Ryan, you were kicking around the idea of a foundation or something charitable even in your earliest days. I don’t know any other riders that necessarily are doing that. So what was your inspiration for that?
I think prior to turning pro, it kind of was like, what can I really do? Then I was able to turn professional and I realized very quickly that’s a huge platform. It was actually funny—I was sitting on the plane the other day and I totally forgot, but we were in the mix of creating a foundation, and I just saw the olds emails. So, I was in the middle of that, then we decided not to go that route and create a charity ride for St. Jude’s. I always wanted to do something. Life’s bigger than each of us. I feel like I was really fortunate, even going through it as a racer, to do what I did for a living, but ultimately I think you look at life in the scope of it and what’s really life about? Racing’s pretty small compared to a lot of things. Meeting Gabe, I never really realized it, but that hope for him and the motivation to get through it to the other side, and now he is cancer free and he’s moving forward, we all need that. I think it’s important, especially to have a good attitude when you’re going through situations like this and just to be a light to other people.
You have even said toward the end of your career it almost helped take the pressure off from the racing side because you were seeing everything from a little bit bigger perspective than just the result at the end of the night.
Yeah, it did. I hate to use that. I never want to utilize this to benefit myself, but I think it put things into perspective for me. We get all upset that we get third place, and then you walk to this hospital and it’s like, they’re the real heroes. We’re a bunch of maybe drama queens sometimes, what we’re going through. [Laughs] It’s true. I always wanted to appreciate what we did for a living, what I got to do for a living, and never wanted to take for granted that you get to race for a living.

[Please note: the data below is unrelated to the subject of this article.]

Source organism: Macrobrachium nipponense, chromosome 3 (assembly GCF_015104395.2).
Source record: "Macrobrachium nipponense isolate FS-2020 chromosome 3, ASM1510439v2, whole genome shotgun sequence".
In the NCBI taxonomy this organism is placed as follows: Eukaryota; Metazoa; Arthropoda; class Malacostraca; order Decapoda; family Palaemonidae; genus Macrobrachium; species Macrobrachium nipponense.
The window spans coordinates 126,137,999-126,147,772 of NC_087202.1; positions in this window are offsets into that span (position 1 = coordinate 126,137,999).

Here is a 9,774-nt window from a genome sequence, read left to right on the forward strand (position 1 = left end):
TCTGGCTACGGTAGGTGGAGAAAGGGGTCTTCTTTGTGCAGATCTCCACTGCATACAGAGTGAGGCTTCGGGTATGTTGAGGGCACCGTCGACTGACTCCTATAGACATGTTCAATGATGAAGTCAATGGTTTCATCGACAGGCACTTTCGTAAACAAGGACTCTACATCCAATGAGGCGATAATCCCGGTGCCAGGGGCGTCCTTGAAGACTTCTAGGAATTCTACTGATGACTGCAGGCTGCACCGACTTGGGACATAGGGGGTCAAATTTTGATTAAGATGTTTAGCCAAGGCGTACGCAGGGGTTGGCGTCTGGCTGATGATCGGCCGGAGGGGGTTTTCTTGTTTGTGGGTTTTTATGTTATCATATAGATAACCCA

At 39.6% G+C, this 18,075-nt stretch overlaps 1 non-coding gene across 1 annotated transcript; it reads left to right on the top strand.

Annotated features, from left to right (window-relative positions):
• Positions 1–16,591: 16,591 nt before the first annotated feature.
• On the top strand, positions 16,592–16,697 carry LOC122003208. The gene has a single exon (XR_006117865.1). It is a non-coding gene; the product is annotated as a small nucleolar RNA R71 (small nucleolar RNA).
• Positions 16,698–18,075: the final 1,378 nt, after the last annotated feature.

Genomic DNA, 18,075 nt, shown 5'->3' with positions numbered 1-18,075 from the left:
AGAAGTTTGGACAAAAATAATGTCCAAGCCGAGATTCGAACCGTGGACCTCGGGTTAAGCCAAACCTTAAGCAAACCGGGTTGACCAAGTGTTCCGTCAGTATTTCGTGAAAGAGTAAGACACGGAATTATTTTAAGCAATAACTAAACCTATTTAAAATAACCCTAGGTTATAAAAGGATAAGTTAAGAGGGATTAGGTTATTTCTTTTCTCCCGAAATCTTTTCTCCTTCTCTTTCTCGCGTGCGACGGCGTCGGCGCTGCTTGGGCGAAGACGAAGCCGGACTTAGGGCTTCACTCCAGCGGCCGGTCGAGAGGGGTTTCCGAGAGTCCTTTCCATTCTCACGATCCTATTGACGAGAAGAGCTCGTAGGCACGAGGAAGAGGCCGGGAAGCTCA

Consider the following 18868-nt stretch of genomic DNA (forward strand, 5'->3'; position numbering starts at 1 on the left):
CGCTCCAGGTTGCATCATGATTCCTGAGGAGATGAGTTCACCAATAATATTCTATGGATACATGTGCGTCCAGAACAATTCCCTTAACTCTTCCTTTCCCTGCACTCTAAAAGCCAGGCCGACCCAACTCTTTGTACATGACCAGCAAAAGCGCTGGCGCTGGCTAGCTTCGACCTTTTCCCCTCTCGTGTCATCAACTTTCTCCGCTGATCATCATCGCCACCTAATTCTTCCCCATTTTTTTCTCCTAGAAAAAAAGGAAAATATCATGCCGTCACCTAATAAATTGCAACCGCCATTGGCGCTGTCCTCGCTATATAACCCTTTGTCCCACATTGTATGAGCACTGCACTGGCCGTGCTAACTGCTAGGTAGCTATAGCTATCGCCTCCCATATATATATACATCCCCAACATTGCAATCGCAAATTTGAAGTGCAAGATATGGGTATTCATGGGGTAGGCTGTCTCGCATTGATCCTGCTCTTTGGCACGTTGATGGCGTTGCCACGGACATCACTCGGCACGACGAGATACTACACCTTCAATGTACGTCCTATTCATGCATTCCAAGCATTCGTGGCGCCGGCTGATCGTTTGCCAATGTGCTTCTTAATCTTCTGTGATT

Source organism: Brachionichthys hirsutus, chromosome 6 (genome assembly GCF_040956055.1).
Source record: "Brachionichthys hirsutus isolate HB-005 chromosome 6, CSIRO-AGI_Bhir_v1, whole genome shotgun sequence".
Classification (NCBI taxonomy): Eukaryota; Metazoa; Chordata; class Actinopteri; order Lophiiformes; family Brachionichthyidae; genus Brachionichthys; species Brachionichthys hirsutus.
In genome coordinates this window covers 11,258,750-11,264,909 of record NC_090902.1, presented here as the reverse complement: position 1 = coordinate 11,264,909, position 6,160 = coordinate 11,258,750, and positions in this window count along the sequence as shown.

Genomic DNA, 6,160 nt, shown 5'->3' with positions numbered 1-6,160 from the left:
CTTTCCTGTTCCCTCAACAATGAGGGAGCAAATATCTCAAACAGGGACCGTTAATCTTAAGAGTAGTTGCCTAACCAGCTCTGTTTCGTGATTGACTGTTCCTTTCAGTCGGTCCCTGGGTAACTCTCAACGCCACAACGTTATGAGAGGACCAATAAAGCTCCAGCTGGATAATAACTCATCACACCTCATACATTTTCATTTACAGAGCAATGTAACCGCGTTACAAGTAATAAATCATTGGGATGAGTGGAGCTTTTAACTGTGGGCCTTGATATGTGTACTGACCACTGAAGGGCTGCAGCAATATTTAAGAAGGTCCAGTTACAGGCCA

Are you happy that this can get bigger? Nashville having a race is only going to help.
Yeah. I couldn’t have ever imagined. I hoped, I guess, that it would grow and get to a point that the community would get involved, but then for Feld to kind of come on board and to get behind this, they have such an influence and such a voice, and now we have so many riders, too. St. Jude runs off of donations, so the more money we can raise, the better. I don’t feel guilty saying that. In the 1960s or 1950s there was a 20 percent overall cancer survivor rate and now it’s 80 percent overall cancer survival rate. They’re going to keep pushing. I just think that the more we can get behind it, the more money we can raise, the more good we can do and the quicker they can accomplish their mission and hopefully end these unfortunate deals.
Does Gabe have a new favorite rider now?
Gabe’s mother: I think Ryan will always be his favorite. He does stick with the KTM. He likes Marvin [Musquin], but he enjoys the Seven Duece Duece [Adam Enticknap]. He likes rapping with him and hanging out with him.